The name "Ku-ring-gai"is an ethnonym referring to (a) an hypothesis regarding an aggregation of Indigenous Australian peoples occupying the territory between the southern borders of the Gamilaraay and the area around Sydney (b) perhaps an historical people with its own distinctive language, located in part of that territory, or (c) people of Aboriginal origin who identify themselves as descending from the original peoples denoted by (a) or (b) and who call themselves Guringai.
Little about the original inhabitants was recorded by Europeans at contact and their communities were soon destroyed through disease and conflict with European settlers.
The national park contains extensive evidence of Aboriginal occupation of the area prior to European contact, across more than 800 sites in the park. These include rock engravings, cave drawings, occupation sites, paintings and stencils, axe grinding grooves and middens providing significant evidence of the way of life of the Guringai people.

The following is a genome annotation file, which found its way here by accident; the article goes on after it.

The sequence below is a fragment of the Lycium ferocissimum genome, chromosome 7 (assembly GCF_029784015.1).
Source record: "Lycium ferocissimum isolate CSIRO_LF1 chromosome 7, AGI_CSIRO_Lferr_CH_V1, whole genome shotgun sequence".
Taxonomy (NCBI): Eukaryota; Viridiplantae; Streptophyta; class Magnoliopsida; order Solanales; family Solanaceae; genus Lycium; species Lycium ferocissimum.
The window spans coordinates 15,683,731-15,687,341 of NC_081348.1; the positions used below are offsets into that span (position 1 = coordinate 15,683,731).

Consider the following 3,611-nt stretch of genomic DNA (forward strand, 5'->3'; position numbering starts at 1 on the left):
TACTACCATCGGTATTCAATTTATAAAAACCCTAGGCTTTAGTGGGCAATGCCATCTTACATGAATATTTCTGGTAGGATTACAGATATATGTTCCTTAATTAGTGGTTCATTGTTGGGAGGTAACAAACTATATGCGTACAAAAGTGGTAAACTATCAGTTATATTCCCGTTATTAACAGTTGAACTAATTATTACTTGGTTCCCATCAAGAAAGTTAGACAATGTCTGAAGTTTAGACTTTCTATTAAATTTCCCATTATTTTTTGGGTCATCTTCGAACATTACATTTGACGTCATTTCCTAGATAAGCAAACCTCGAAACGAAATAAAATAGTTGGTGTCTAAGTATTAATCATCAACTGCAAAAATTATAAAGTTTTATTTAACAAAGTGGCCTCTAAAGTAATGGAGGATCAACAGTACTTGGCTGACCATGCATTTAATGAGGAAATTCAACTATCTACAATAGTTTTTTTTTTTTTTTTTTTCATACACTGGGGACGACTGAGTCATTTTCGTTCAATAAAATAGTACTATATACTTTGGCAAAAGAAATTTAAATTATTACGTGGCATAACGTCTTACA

It was previously underdeveloped by early settlers due to poor accessibility and low soil fertility, except for some of the more fertile ridgetops. Sawmills were established in the 1830s, including at the upper reaches of Cowan Creek where Duffy's Wharf was built to transport logs.
The Pacific Highway and railway built along the ridgetop forming the park's current western border provided access to Cowan Creek along which pioneers settled. 40 hectares at Gerard Point, now Church Point, were granted to James Terry of Gordon.
Following pressure from a local citizen, Eccleston Du Faur, to establish a "National Park for North Sydney", approximately 13,500 hectares, including not only land areas but also most of Cowan Water, was set aside in 1894 as Ku-ring-gai Chase as a conservation area, and placed under the care, control and management of trustees. It is the third oldest national park in Australia, with the Royal National Park being the oldest.
The television series, Skippy the Bush Kangaroo was shot in northern Sydney at Ku-ring-gai Chase National Park and the adjacent Waratah Park. Bushfires ravaged the park in January 1994.